The mass deployment of 3G networks has accelerated the adoption of smart devices, conditioning users to access wireless data services on a daily basis. The growing strain on current 3G networks due to increased mobile traffic has driven operators to start deploying 4G networks in order to cope with future demand. As a result, LTE has emerged as the prime candidate for 4G networks, prompting mass commitment and adoption on a global level. This trend has lead the team at consulting firm, Visiongain, to estimate that $10.84bn will be spent on LTE infrastructure in 2012.
The number of LTE subscribers is set for dynamic growth in the next five years, as operators build and trial LTE in order to cope with the increasing amounts of data traffic on their networks. The successful launch of a number of LTE networks in the US, Asia and Europe is driving ever greater adoption of 4G services.
A wide range of mobile services will be enabled by the deployment of LTE, including streaming video-on-demand, video conferencing, high quality VoIP, high-speed upload of user-generated content, consistent low-latency online gaming, paid dynamic content such as e-newspapers and e-magazines, video-based mobile advertising, on-demand music download and storage, application sharing and cloud-based services.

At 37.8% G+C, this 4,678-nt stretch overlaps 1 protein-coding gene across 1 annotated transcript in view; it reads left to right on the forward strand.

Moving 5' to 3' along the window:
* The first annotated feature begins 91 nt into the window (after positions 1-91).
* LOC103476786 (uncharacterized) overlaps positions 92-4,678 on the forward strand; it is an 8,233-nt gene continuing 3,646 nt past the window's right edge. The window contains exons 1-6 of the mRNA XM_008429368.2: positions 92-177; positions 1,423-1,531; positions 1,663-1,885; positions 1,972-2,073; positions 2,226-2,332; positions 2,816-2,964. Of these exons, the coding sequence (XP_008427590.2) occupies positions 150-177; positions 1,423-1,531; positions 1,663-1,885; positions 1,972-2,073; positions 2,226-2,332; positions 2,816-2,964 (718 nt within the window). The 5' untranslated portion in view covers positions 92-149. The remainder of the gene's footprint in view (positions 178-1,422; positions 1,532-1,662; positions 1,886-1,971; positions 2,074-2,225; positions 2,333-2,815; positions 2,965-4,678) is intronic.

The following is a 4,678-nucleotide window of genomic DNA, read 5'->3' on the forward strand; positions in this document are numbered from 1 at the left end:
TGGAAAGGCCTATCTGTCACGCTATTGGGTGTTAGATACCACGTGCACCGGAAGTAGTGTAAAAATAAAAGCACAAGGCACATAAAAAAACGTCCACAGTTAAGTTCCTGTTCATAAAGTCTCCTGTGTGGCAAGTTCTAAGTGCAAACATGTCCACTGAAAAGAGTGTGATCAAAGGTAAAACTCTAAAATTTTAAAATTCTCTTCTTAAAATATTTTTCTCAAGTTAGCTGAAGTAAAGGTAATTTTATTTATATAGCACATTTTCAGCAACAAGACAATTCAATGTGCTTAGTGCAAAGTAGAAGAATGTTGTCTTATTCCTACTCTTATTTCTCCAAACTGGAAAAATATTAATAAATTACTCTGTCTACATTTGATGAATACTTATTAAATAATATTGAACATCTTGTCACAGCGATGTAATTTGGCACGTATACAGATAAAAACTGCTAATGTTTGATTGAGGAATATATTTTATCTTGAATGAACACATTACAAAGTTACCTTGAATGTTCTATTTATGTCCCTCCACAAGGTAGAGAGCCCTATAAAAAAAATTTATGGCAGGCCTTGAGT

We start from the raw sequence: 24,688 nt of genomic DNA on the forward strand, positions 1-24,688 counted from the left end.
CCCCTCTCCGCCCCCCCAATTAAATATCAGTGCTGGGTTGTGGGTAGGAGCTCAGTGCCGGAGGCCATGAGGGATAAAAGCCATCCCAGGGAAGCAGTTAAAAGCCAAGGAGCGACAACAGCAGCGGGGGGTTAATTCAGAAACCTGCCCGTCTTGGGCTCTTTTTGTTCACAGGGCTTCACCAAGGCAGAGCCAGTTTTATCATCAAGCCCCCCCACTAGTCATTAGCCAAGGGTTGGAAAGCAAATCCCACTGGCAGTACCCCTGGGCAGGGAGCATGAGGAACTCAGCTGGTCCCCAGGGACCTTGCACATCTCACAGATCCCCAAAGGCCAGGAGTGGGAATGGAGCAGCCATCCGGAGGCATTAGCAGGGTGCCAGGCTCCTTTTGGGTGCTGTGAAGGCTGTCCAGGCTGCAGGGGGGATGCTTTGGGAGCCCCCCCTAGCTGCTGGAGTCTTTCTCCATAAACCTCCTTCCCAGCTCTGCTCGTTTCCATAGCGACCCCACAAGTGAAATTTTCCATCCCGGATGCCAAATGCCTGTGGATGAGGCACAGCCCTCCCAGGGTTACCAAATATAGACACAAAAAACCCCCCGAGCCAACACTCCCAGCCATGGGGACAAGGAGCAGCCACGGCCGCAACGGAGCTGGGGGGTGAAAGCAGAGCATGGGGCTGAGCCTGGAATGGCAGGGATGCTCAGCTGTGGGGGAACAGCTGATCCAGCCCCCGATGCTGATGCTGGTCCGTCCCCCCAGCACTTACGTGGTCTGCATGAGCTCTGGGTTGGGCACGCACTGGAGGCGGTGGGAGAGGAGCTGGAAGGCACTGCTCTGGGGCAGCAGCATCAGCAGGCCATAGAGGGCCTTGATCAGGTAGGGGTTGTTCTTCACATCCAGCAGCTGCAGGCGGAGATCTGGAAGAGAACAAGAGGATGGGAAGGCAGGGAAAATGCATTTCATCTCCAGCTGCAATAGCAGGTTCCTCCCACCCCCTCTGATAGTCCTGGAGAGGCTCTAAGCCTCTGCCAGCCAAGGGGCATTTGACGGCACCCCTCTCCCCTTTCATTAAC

For these services to be rendered available, operators need to build out LTE networks, which are based on an all-IP network architecture for packet-switched rather than circuit-switched voice services. Governments worldwide have held 4G spectrum auctions or are planning to in the coming years, and many Tier1 mobile operators are building, trialing and deploying commercial LTE services. This is generating significant revenue growth for the LTE infrastructure market.
Markets in North America and Asia Pacific will experience strong growth along with Europe. Middle Eastern nations will also show signs of a dynamic LTE market, as their governments are keen to roll-out the latest and fastest cellular networks. LTE spending in the rest of the world, such as in Latin American and Africa, will be much less significant, despite a favourable growth rate. The increased adoption of broadband networks and the decreasing prices of smart devices will eventually change the situation in the long term.
Watch out for big companies to merge as it becomes difficult for those that cannot transition in the competition.